Saturday, August 6, 2011

Fourteen



かわらのさだいじん

みちのくの
しのぶもじずり
たれゆえに

みだれそめにし
われならなくに




14

Kawara no Sadaijin

Michinoku print
Of Shinobu's tangled leaves!
For whose sake have I,

Like confused, begun to be?
Only yours! I cannot change!





14

I have been lost
enough in love
not to know:

am I coming to be
or coming to end?
Wherever this is,

you are the fixed point;
though flooded
by all this emotion,

I am smooth
river basalt —
indestructible for you.




Notes

Grandson of an emperor, Minamoto no Toru, active in the 800s CE, is listed under the title of Kawara no Sadaijin. A member of the Genji clan, he is said to have been a model for one of the characters in Murasaki's Tale of Genji. In Hokusai's unfinished drawing for the print for this poem, travelers appear to be asking the way to somewhere and a local farmer is pointing into a vanishing distance; perhaps their destination is Shinobu in Michinoku, where the dyeing-stone for the "Michinoku" fern-pattern prints lay. Its present name is Fukushima City.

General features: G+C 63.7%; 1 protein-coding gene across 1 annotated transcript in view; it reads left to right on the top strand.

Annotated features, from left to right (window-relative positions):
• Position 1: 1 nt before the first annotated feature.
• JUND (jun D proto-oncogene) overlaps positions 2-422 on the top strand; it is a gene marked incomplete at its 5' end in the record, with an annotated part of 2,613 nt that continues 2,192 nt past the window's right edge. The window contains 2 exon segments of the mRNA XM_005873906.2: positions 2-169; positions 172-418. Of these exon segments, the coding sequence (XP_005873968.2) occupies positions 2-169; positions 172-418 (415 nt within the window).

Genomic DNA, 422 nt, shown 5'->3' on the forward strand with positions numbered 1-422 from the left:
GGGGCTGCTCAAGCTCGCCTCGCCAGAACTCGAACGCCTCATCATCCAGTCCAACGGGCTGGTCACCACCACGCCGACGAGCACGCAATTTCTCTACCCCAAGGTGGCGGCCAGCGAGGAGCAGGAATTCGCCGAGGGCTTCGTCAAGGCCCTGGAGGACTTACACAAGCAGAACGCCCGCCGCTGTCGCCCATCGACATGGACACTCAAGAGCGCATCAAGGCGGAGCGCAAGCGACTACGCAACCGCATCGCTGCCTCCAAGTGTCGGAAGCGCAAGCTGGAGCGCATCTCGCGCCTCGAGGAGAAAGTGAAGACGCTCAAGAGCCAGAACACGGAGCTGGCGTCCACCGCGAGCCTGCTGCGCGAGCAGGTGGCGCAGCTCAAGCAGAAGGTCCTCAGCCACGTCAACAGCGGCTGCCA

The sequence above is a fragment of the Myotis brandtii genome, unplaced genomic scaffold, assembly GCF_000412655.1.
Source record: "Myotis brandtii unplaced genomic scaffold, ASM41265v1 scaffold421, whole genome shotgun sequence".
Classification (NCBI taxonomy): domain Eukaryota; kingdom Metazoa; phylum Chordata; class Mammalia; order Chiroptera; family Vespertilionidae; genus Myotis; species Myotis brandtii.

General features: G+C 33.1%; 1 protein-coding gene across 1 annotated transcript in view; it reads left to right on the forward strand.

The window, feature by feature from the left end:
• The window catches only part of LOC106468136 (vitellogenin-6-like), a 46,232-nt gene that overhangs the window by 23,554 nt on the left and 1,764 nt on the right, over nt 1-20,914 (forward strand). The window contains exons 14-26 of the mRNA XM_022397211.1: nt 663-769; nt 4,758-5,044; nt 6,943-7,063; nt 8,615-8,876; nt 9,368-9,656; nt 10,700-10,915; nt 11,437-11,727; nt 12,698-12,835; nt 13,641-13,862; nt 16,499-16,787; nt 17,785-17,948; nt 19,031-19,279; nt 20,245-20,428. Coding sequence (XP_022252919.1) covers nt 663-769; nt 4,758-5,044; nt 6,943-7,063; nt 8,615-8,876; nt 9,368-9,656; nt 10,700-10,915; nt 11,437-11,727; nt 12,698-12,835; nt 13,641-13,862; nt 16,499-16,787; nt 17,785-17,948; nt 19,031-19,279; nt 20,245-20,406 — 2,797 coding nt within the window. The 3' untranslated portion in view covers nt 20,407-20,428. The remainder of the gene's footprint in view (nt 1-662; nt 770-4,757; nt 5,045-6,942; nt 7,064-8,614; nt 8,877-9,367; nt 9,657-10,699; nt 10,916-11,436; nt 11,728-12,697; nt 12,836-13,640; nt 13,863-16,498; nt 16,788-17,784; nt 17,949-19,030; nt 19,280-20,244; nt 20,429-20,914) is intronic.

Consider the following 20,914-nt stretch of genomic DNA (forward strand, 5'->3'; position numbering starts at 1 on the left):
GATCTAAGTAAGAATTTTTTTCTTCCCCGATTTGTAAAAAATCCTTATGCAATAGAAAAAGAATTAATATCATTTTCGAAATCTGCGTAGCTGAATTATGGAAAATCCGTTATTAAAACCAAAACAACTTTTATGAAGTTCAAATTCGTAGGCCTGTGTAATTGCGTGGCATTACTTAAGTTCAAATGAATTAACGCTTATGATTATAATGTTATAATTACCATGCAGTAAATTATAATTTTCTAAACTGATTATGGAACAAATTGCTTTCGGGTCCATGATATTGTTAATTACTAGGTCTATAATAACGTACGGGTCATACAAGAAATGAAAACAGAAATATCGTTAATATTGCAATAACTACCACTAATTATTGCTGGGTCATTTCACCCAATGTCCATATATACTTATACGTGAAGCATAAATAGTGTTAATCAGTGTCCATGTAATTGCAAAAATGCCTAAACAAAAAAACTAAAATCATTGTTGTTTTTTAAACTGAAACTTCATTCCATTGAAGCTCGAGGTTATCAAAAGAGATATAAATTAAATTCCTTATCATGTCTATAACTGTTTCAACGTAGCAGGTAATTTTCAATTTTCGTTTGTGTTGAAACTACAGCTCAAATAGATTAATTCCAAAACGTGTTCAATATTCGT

Risa, when reading Poem Fourteen, was struck by Toru's title, "Minister of the Left Bank (of the River)" and by Basho's account of having sought out the Shinobu dyeing-stone. So she compared her love for her beloved to a basalt river-stone.


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